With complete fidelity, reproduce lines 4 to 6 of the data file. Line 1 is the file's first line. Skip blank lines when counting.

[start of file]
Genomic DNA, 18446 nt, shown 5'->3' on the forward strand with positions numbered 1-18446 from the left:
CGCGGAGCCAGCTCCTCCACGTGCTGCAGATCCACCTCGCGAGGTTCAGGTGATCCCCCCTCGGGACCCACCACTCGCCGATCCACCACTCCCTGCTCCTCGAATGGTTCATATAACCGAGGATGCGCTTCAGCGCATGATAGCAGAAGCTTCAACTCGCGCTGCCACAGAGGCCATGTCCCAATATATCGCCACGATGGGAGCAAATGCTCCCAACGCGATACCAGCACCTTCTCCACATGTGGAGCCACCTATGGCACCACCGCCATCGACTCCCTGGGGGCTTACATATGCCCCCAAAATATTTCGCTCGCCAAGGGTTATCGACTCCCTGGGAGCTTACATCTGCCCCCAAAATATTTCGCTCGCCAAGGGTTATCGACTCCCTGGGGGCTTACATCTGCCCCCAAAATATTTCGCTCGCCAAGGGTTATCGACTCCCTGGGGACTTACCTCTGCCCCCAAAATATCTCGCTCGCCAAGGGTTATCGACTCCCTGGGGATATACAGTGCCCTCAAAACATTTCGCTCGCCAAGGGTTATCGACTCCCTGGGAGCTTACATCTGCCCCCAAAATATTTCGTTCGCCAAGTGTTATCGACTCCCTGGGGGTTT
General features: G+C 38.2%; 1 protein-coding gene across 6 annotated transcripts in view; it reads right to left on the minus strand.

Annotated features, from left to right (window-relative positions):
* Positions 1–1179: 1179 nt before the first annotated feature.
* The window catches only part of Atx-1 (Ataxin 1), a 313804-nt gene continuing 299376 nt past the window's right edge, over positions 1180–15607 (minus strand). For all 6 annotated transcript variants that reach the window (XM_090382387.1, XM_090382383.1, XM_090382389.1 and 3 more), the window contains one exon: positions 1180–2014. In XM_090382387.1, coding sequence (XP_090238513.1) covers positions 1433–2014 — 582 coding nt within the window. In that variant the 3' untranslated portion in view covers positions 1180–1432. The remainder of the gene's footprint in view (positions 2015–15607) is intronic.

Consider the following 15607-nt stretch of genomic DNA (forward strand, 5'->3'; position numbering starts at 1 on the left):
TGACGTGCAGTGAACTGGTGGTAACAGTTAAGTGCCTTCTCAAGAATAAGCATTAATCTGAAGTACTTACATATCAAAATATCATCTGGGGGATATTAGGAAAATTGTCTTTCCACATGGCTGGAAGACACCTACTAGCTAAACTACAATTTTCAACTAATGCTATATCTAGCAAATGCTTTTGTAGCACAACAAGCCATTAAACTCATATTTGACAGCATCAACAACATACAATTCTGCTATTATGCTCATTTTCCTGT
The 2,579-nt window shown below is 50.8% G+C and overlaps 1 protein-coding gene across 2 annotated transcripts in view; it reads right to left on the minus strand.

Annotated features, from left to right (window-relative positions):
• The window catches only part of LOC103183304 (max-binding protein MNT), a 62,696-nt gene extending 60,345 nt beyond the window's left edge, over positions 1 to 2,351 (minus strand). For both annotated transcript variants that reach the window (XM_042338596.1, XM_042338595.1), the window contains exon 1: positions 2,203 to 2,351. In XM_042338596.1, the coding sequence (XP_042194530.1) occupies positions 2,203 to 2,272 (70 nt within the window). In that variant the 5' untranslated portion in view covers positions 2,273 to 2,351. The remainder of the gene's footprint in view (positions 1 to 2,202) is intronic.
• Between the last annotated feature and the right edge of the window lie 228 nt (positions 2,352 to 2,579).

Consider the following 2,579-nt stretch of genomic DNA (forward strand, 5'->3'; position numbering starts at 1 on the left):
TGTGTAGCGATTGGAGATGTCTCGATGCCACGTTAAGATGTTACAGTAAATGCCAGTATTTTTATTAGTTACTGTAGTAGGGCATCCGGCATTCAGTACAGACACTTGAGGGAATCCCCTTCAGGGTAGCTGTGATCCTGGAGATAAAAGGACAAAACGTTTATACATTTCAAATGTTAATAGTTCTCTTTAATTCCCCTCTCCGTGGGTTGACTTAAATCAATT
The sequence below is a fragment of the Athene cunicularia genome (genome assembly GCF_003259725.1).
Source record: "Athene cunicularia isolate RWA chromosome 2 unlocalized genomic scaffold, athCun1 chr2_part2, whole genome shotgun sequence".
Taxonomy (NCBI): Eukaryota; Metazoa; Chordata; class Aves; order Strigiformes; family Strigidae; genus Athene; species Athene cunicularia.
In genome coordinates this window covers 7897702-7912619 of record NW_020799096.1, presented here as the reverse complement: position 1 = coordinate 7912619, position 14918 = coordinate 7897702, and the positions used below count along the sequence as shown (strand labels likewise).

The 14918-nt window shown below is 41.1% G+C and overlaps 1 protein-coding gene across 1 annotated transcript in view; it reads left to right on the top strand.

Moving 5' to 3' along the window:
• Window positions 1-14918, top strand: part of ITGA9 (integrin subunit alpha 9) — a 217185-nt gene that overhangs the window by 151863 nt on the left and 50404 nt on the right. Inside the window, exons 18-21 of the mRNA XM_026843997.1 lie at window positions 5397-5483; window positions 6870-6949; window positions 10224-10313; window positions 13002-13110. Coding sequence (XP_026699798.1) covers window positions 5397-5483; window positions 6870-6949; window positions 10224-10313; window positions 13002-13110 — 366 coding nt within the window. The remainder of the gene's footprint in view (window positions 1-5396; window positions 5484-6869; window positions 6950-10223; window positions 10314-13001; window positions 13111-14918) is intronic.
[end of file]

Annotated features, from left to right (window-relative positions):
* Positions 1–1179: 1179 nt before the first annotated feature.
* The window catches only part of Atx-1 (Ataxin 1), a 313804-nt gene continuing 299376 nt past the window's right edge, over positions 1180–15607 (minus strand). For all 6 annotated transcript variants that reach the window (XM_090382387.1, XM_090382383.1, XM_090382389.1 and 3 more), the window contains one exon: positions 1180–2014. In XM_090382387.1, coding sequence (XP_090238513.1) covers positions 1433–2014 — 582 coding nt within the window. In that variant the 3' untranslated portion in view covers positions 1180–1432. The remainder of the gene's footprint in view (positions 2015–15607) is intronic.